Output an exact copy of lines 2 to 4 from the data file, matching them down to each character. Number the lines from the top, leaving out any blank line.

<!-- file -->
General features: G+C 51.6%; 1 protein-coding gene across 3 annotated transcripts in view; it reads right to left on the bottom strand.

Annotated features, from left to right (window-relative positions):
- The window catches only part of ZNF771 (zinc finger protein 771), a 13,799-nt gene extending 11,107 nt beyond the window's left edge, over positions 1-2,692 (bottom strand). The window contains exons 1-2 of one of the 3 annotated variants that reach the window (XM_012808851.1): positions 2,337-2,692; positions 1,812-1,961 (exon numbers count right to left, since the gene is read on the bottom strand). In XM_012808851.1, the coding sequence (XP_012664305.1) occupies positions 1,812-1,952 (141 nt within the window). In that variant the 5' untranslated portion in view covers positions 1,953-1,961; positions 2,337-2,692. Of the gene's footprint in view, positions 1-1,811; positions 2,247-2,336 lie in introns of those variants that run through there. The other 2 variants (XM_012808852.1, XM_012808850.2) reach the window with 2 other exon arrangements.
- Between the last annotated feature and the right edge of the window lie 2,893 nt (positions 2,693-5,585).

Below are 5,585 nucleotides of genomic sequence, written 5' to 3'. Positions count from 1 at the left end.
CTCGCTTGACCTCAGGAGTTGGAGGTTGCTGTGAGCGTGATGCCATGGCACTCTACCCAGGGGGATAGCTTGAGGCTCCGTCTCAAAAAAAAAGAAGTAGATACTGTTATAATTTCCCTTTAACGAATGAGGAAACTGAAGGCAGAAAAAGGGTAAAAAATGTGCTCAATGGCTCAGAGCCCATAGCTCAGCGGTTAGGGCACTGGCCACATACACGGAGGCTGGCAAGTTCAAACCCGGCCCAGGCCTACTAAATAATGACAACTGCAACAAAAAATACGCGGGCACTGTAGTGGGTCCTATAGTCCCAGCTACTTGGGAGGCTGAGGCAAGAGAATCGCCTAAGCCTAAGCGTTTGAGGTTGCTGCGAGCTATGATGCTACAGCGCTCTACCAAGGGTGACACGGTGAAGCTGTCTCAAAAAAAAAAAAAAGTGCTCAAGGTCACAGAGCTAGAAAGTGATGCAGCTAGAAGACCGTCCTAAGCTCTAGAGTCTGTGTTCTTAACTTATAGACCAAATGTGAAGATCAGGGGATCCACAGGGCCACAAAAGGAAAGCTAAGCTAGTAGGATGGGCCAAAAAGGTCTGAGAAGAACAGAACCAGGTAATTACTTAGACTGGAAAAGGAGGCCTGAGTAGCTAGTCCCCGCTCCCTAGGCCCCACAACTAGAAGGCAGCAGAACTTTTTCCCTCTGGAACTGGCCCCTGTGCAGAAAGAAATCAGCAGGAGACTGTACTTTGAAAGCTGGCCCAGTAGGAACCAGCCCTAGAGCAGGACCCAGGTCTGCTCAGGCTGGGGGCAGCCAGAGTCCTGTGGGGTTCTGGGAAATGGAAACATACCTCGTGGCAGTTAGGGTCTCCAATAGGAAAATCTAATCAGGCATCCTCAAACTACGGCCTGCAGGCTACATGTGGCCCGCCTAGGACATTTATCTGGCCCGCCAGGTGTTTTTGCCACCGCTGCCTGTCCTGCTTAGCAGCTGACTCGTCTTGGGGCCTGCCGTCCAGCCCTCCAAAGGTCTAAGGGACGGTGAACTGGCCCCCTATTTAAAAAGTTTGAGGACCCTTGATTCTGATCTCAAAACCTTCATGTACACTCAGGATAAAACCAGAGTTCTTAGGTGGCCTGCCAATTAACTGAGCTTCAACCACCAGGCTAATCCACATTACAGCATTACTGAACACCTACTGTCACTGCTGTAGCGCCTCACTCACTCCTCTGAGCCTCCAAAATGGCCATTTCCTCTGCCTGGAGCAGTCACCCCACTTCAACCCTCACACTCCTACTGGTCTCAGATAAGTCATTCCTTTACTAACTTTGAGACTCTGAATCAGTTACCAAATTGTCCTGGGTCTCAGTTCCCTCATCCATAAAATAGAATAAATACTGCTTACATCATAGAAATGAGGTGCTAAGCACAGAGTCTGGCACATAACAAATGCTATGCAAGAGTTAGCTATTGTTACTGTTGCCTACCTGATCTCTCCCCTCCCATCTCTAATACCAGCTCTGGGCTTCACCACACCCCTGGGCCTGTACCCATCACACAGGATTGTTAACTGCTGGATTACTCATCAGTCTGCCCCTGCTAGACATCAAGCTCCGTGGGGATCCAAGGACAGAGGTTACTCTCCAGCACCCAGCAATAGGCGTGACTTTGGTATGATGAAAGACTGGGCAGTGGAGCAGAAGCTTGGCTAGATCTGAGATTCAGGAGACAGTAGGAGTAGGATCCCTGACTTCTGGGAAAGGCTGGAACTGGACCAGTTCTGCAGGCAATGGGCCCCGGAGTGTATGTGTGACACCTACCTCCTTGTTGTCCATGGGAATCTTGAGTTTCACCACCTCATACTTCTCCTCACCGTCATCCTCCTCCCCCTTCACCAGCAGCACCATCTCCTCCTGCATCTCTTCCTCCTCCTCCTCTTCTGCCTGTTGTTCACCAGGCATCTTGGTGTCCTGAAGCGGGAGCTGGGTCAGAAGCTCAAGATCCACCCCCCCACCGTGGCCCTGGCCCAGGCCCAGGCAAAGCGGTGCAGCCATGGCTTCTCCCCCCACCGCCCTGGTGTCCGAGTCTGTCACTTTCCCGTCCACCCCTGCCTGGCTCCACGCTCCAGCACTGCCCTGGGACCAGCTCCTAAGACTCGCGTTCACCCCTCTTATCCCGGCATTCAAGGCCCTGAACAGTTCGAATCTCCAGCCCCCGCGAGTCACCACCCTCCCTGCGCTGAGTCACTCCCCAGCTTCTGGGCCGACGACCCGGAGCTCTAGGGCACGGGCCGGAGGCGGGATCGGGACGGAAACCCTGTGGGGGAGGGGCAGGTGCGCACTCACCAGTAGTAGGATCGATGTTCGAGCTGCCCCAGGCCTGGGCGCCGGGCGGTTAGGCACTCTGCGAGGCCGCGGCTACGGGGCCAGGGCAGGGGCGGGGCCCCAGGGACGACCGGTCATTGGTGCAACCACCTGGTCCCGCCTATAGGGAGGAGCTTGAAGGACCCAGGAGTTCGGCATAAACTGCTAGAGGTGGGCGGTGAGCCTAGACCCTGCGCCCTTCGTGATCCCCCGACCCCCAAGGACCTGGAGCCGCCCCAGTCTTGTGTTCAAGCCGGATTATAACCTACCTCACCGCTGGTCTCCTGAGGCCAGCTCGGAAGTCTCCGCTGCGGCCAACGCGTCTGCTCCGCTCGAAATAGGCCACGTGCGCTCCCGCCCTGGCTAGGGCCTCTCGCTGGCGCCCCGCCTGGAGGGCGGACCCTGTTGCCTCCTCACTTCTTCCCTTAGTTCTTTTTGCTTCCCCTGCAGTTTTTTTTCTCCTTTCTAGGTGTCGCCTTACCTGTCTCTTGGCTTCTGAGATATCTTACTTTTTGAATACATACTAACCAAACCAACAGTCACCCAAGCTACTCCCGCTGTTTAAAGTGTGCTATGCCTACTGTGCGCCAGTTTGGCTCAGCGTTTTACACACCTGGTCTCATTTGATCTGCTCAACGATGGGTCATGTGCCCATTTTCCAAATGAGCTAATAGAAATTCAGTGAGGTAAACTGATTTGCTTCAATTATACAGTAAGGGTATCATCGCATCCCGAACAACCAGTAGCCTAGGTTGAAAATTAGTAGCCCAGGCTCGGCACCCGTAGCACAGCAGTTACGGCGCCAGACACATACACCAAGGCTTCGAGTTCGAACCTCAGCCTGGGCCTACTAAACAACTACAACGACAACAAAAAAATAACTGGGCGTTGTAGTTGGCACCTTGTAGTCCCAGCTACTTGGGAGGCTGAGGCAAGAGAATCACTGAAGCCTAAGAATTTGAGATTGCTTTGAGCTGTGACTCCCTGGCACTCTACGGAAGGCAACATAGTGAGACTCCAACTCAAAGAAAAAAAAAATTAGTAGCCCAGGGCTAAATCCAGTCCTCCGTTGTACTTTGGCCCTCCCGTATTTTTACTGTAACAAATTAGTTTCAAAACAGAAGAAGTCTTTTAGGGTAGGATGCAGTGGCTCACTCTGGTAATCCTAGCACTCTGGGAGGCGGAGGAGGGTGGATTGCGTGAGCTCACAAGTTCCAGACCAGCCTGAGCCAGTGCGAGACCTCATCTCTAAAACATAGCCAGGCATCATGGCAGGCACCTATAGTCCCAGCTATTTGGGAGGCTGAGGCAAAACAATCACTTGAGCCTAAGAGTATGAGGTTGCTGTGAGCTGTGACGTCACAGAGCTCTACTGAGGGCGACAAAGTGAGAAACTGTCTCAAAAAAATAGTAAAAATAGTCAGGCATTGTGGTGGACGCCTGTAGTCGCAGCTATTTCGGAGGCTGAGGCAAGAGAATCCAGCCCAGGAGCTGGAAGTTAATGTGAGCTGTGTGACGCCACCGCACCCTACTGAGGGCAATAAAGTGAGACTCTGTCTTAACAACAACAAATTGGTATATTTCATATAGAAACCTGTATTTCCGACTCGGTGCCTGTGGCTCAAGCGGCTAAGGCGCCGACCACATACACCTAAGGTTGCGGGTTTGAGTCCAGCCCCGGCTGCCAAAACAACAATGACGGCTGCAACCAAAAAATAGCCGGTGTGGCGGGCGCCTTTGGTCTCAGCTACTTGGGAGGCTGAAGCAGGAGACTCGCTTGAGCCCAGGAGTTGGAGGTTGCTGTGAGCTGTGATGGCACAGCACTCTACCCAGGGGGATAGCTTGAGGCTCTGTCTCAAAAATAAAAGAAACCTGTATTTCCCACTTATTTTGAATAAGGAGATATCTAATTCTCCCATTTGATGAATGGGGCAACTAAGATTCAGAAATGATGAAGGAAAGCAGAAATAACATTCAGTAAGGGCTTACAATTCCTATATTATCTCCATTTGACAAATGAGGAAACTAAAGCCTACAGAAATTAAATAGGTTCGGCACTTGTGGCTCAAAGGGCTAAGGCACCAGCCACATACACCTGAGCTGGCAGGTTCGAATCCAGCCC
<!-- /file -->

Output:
Annotated features, from left to right (window-relative positions):
- The window catches only part of ZNF771 (zinc finger protein 771), a 13,799-nt gene extending 11,107 nt beyond the window's left edge, over positions 1-2,692 (bottom strand). The window contains exons 1-2 of one of the 3 annotated variants that reach the window (XM_012808851.1): positions 2,337-2,692; positions 1,812-1,961 (exon numbers count right to left, since the gene is read on the bottom strand). In XM_012808851.1, the coding sequence (XP_012664305.1) occupies positions 1,812-1,952 (141 nt within the window). In that variant the 5' untranslated portion in view covers positions 1,953-1,961; positions 2,337-2,692. Of the gene's footprint in view, positions 1-1,811; positions 2,247-2,336 lie in introns of those variants that run through there. The other 2 variants (XM_012808852.1, XM_012808850.2) reach the window with 2 other exon arrangements.
- Between the last annotated feature and the right edge of the window lie 2,893 nt (positions 2,693-5,585).